SMART sought passage of Measure I to guarantee its primary revenue stream into 2059, which would have helped the rail agency save an estimated $12 million per year toward maintaining current service. Approval also would have provided money needed to help secure grant funds to extend the $653 million system north to Healdsburg and Cloverdale once the agency delivers service to Windsor, which it expects to do by late 2021 regardless of the election result.

Without the early renewal, the tax will expire in 2029 and agency officials say they will need to begin slashing as much as $9 million from the annual budget later this year, likely resulting in cuts to service and SMART’s 200-person workforce. Rejecting the ballot measure, they warned, would slow the completion of its planned 70-mile line from Larkspur to Cloverdale and could threaten the future of the train, which launched service in August 2017.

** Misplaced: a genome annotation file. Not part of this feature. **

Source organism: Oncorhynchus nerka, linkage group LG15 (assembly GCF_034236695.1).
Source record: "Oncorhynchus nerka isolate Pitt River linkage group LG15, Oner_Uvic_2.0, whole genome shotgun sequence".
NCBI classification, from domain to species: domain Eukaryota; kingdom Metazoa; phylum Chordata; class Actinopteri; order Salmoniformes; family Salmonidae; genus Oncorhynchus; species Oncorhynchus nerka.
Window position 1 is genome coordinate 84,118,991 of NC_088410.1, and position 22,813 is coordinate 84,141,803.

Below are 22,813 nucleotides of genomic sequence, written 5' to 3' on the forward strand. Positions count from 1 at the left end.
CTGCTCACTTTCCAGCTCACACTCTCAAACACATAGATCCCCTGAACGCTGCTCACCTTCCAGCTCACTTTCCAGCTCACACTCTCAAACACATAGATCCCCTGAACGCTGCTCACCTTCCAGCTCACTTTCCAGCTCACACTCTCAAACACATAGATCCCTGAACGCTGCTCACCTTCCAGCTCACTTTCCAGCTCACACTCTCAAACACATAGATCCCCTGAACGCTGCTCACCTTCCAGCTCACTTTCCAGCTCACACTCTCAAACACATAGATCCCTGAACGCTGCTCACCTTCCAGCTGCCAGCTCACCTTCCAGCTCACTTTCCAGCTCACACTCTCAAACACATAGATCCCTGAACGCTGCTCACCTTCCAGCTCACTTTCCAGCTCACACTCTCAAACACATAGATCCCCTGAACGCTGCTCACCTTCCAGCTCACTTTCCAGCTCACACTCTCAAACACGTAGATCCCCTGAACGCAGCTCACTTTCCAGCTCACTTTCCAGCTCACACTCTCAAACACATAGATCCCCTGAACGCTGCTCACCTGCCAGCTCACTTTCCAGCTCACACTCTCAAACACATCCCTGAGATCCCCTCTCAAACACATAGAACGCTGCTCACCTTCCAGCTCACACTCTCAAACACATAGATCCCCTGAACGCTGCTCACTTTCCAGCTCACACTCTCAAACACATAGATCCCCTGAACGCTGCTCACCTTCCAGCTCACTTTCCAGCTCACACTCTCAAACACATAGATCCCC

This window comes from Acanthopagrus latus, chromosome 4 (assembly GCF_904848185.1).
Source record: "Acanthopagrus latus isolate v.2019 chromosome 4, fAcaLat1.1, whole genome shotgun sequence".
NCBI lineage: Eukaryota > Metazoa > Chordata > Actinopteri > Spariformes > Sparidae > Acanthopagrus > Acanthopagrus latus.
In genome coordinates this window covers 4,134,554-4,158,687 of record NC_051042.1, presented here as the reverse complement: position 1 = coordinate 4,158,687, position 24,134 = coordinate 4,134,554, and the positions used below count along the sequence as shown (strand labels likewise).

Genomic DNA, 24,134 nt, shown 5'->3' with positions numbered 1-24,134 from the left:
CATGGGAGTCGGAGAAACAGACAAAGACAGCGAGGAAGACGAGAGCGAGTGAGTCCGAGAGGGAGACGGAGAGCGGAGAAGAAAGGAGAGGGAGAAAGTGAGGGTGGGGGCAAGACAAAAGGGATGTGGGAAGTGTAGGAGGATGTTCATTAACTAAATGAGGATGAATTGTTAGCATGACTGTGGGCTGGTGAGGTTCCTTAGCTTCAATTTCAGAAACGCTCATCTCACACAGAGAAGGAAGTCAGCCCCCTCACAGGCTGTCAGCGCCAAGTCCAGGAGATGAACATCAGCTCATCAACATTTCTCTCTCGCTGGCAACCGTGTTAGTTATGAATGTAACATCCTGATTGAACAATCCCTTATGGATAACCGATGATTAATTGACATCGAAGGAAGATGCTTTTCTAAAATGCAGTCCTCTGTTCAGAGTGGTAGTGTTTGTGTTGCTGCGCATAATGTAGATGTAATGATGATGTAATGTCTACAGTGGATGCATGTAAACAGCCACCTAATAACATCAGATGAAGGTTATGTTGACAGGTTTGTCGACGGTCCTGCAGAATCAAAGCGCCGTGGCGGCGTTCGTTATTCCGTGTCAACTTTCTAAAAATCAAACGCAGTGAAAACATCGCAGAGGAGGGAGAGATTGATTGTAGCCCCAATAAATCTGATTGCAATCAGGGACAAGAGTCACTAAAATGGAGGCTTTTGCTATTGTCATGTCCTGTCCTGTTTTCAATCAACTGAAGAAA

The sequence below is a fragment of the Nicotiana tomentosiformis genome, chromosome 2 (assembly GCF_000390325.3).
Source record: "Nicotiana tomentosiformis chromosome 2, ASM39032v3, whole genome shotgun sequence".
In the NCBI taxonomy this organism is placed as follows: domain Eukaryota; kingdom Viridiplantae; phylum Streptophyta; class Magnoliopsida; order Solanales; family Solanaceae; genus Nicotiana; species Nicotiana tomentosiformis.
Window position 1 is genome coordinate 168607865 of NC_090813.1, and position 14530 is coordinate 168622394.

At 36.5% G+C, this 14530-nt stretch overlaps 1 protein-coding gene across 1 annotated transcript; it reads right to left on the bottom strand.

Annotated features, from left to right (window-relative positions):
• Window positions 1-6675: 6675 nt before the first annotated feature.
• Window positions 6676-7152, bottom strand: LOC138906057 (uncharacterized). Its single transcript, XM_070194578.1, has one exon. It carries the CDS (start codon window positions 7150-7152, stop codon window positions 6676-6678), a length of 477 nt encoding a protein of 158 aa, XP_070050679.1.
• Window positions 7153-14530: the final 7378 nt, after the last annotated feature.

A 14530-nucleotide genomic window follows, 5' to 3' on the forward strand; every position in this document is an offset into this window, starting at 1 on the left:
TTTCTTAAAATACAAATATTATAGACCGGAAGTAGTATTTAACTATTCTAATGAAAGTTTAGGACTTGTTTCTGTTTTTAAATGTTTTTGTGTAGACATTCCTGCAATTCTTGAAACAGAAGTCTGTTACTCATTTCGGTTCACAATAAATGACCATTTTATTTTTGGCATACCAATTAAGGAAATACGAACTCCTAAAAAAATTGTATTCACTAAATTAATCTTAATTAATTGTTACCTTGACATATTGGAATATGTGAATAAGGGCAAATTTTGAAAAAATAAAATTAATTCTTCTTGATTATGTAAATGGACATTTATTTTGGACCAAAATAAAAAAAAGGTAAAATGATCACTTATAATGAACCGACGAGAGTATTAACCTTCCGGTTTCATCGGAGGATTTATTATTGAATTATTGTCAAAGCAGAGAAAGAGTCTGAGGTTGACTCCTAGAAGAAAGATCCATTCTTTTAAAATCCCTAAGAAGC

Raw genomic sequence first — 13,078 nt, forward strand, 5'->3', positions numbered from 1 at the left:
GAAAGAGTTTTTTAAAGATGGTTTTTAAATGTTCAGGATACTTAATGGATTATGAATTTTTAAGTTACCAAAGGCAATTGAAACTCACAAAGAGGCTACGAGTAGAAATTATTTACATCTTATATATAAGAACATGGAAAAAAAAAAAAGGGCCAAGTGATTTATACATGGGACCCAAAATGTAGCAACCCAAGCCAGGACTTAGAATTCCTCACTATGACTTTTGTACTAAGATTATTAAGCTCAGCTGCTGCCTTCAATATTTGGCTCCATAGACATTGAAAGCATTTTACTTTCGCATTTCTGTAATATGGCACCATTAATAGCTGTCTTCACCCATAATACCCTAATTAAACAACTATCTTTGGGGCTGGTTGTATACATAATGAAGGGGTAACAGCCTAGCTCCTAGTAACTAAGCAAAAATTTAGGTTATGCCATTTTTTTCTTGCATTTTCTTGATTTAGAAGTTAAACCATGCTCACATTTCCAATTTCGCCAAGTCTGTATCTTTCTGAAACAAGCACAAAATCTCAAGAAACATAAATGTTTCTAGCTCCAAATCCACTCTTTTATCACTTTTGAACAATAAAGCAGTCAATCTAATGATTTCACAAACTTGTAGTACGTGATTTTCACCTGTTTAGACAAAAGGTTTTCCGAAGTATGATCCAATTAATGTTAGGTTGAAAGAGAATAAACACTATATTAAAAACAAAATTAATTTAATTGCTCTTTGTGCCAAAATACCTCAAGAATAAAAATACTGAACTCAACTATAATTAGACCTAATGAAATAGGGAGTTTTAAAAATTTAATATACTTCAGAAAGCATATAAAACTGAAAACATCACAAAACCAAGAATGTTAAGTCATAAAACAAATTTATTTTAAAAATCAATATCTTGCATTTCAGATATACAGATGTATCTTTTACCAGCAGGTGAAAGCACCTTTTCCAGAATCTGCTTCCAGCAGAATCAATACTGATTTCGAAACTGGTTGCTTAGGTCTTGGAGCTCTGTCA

“It puts the system at grave risk,” said Jack Swearengen, chairman of nonprofit supporter group, Friends of SMART. “To impede, impair, encumber SMART at this time does serious damage to the need to solve our mobility crisis. It’s a foolish path to go down.”

Critics and supporters of the tax spent more than $3 million to sway voters — a new record for a ballot measure in the North Bay — and unleashed a torrent of mailers and advertisements on television and radio. But SMART supporters were outspent almost 2-to-1 by opponents who hammered SMART over issues of transparency, accountability and a lack of financial oversight.

Election Results

For more results from the March 3 election, click here.

The offensive proved insurmountable and SMART failed to convince voters to renew its tax with nine years remaining.

Molly Gallaher Flater, the 35-year-old daughter of prominent Sonoma County developer Bill Gallaher who almost single-handedly bankrolled the No on Measure I campaign, declined a request for an interview Tuesday. Flater spent $1.8 million — nearly twice what she originally committed to spend. Other donations to the opposition group totaled about $6,000.